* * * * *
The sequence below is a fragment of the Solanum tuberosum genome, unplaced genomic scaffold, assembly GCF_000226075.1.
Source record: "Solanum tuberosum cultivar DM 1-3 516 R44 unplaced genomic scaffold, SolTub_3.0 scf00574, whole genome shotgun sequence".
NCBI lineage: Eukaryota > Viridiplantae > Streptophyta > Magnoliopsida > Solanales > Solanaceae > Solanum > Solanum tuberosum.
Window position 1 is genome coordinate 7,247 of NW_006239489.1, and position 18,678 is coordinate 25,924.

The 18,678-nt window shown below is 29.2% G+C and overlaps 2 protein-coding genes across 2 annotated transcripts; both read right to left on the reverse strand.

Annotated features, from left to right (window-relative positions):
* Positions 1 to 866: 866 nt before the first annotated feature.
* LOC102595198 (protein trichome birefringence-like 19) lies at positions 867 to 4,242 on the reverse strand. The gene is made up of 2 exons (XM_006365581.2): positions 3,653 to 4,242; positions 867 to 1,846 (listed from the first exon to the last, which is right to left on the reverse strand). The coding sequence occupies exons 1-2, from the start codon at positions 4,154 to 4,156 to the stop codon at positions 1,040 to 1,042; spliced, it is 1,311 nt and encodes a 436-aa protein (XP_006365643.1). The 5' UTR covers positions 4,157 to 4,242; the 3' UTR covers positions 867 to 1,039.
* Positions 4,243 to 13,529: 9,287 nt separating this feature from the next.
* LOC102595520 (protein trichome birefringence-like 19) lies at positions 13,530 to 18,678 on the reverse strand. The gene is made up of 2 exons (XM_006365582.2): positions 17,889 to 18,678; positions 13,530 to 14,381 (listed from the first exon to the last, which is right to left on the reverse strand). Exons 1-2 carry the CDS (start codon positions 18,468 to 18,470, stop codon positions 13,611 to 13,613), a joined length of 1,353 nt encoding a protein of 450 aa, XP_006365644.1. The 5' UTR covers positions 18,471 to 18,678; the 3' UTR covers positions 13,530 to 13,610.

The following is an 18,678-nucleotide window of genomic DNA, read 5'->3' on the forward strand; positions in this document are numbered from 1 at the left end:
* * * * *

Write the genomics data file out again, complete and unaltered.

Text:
The sequence below is a fragment of the Solanum tuberosum genome, unplaced genomic scaffold, assembly GCF_000226075.1.
Source record: "Solanum tuberosum cultivar DM 1-3 516 R44 unplaced genomic scaffold, SolTub_3.0 scf00574, whole genome shotgun sequence".
NCBI lineage: Eukaryota > Viridiplantae > Streptophyta > Magnoliopsida > Solanales > Solanaceae > Solanum > Solanum tuberosum.
Window position 1 is genome coordinate 7,247 of NW_006239489.1, and position 18,678 is coordinate 25,924.

The 18,678-nt window shown below is 29.2% G+C and overlaps 2 protein-coding genes across 2 annotated transcripts; both read right to left on the reverse strand.

Annotated features, from left to right (window-relative positions):
* Positions 1 to 866: 866 nt before the first annotated feature.
* LOC102595198 (protein trichome birefringence-like 19) lies at positions 867 to 4,242 on the reverse strand. The gene is made up of 2 exons (XM_006365581.2): positions 3,653 to 4,242; positions 867 to 1,846 (listed from the first exon to the last, which is right to left on the reverse strand). The coding sequence occupies exons 1-2, from the start codon at positions 4,154 to 4,156 to the stop codon at positions 1,040 to 1,042; spliced, it is 1,311 nt and encodes a 436-aa protein (XP_006365643.1). The 5' UTR covers positions 4,157 to 4,242; the 3' UTR covers positions 867 to 1,039.
* Positions 4,243 to 13,529: 9,287 nt separating this feature from the next.
* LOC102595520 (protein trichome birefringence-like 19) lies at positions 13,530 to 18,678 on the reverse strand. The gene is made up of 2 exons (XM_006365582.2): positions 17,889 to 18,678; positions 13,530 to 14,381 (listed from the first exon to the last, which is right to left on the reverse strand). Exons 1-2 carry the CDS (start codon positions 18,468 to 18,470, stop codon positions 13,611 to 13,613), a joined length of 1,353 nt encoding a protein of 450 aa, XP_006365644.1. The 5' UTR covers positions 18,471 to 18,678; the 3' UTR covers positions 13,530 to 13,610.

The following is an 18,678-nucleotide window of genomic DNA, read 5'->3' on the forward strand; positions in this document are numbered from 1 at the left end: